“Placing a jurisdiction in federal receivership raises fundamental questions of state sovereignty,” Shelby County argued in court papers. “Doing so selectively, absent compelling justification, unconstitutionally departs from the historic tradition that all the states enjoy equal sovereignty.” The county sued to challenge the preclearance requirement in 2010.
The Obama administration urged the court not to take up the issue, saying a federal appeals court was correct in upholding the Voting Rights Act in the Shelby County case. The administration points to instances of intentional discrimination in covered states and to data it says show that those jurisdictions still need close monitoring.
“The evidence reflects that the geographic scope of Section 5 continues to map onto the jurisdictions with the worst records of voting discrimination,” U.S. Solicitor General Donald Verrilli said.
A Supreme Court ruling in a 2009 case indicated that a majority of the nine justices may consider Section 5 to be outdated. Roberts wrote for the court that the provision raised “serious constitutional questions” because it applied only to some parts of the country. “We are now a very different nation” than in 1965, Roberts wrote.
The court avoided the constitutional question in that 2009 decision, instead reaching a compromise that made it easier for some local governments to seek an exemption from the preclearance rule.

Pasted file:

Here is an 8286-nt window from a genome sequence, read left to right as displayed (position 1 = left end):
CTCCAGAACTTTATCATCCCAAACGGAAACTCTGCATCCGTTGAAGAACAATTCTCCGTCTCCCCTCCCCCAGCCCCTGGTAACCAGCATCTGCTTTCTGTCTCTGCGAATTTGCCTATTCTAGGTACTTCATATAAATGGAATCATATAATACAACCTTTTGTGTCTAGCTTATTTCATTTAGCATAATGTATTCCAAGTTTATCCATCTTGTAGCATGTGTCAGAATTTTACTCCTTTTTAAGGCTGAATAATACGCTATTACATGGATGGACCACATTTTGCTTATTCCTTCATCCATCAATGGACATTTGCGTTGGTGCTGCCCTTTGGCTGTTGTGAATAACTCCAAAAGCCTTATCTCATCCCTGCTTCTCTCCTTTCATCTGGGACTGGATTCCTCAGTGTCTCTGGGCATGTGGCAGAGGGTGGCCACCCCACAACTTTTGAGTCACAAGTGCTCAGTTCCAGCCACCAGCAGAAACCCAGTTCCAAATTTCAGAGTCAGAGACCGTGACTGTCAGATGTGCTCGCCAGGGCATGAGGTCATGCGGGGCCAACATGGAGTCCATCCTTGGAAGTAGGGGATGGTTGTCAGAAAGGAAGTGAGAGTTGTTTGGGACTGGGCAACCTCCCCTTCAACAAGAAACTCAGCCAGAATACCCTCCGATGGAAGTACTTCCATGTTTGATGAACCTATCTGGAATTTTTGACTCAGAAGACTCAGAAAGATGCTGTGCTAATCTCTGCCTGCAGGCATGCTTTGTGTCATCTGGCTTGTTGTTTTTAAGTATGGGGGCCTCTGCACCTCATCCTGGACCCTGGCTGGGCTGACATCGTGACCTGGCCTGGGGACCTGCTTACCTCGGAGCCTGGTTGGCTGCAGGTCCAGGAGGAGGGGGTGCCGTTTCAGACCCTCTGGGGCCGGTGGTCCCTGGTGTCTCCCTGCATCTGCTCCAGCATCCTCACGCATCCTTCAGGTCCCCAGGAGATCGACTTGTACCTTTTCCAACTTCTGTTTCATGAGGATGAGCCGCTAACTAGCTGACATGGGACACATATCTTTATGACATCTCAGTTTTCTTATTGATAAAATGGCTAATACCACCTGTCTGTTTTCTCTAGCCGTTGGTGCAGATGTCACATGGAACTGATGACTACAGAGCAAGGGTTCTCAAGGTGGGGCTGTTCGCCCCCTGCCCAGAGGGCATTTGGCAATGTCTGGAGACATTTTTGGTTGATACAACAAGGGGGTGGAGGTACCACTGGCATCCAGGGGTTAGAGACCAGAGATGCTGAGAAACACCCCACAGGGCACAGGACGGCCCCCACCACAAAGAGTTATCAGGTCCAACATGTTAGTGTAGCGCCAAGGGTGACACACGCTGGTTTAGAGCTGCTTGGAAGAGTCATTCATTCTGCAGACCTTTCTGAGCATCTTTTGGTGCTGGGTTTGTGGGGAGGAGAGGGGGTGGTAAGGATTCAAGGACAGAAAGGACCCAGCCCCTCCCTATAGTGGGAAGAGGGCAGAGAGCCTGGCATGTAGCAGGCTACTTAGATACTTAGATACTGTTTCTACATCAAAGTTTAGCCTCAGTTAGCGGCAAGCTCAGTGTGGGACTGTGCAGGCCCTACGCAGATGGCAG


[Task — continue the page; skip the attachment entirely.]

Supporters of the Voting Rights Act say the 2012 election shows the law is still needed. Democrats and minority groups say Republicans engaged in voter suppression by imposing identification requirements and limiting early voting hours.
“At the time of the last case people wondered whether voting discrimination was still with us in the United States,” said Debo Adegbile, acting president and director-counsel of the NAACP Legal Defense Fund. “Today they know the answer is yes.”
Shelby County sued after a clash between one of its cities, Calera, and the federal government. The Justice Department said a new Calera election map would slash the percentage of registered black voters from 71 percent to 30 percent in one of the city’s five districts. At the time, that district was the only one with a black representative on the city council.
Calera later reached a settlement with the Justice Department and shifted to an at-large system, with representatives elected citywide.
Opponents of the preclearance requirement point to the election results as evidence the rule is now outdated.
“The America that elected and re-elected Barack Obama as its first African American president is far different than when the Voting Rights Act was first enacted in 1965,” said Edward Blum, who helped put the Shelby County lawsuit together as director of the Alexandria, Virginia-based Project on Fair Representation. “Congress unwisely reauthorized a bill that is stuck in a Jim Crow-era time warp. It is unconstitutional.”
The court heard arguments Oct. 10 in the affirmative action dispute over the University of Texas admissions program. Roberts and other justices questioned whether universities should continue giving preference to racial minorities, as almost all selective colleges do to ensure a diverse student body.
The case is Shelby County v. Holder, 12-96.